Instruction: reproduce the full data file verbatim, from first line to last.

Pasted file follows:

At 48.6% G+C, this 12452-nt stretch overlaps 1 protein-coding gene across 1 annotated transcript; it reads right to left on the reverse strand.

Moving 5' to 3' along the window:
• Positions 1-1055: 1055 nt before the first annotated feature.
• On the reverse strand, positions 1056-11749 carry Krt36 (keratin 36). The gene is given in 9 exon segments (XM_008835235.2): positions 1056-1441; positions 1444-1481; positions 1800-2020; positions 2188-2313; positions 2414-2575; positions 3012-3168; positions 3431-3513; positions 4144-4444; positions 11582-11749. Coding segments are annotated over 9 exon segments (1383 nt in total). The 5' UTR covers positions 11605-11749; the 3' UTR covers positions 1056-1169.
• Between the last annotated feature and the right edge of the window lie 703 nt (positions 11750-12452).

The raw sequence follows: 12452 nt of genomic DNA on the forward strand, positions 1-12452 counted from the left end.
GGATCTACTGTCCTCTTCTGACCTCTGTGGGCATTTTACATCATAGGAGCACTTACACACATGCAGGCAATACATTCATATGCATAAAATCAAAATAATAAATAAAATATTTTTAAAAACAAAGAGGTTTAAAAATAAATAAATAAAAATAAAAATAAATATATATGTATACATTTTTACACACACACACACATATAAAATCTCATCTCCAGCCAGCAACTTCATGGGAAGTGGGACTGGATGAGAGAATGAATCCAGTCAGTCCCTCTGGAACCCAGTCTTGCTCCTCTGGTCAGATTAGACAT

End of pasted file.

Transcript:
At 48.6% G+C, this 12452-nt stretch overlaps 1 protein-coding gene across 1 annotated transcript; it reads right to left on the reverse strand.

Moving 5' to 3' along the window:
• Positions 1-1055: 1055 nt before the first annotated feature.
• On the reverse strand, positions 1056-11749 carry Krt36 (keratin 36). The gene is given in 9 exon segments (XM_008835235.2): positions 1056-1441; positions 1444-1481; positions 1800-2020; positions 2188-2313; positions 2414-2575; positions 3012-3168; positions 3431-3513; positions 4144-4444; positions 11582-11749. Coding segments are annotated over 9 exon segments (1383 nt in total). The 5' UTR covers positions 11605-11749; the 3' UTR covers positions 1056-1169.
• Between the last annotated feature and the right edge of the window lie 703 nt (positions 11750-12452).

The raw sequence follows: 12452 nt of genomic DNA on the forward strand, positions 1-12452 counted from the left end.
GGATCTACTGTCCTCTTCTGACCTCTGTGGGCATTTTACATCATAGGAGCACTTACACACATGCAGGCAATACATTCATATGCATAAAATCAAAATAATAAATAAAATATTTTTAAAAACAAAGAGGTTTAAAAATAAATAAATAAAAATAAAAATAAATATATATGTATACATTTTTACACACACACACACATATAAAATCTCATCTCCAGCCAGCAACTTCATGGGAAGTGGGACTGGATGAGAGAATGAATCCAGTCAGTCCCTCTGGAACCCAGTCTTGCTCCTCTGGTCAGATTAGACAT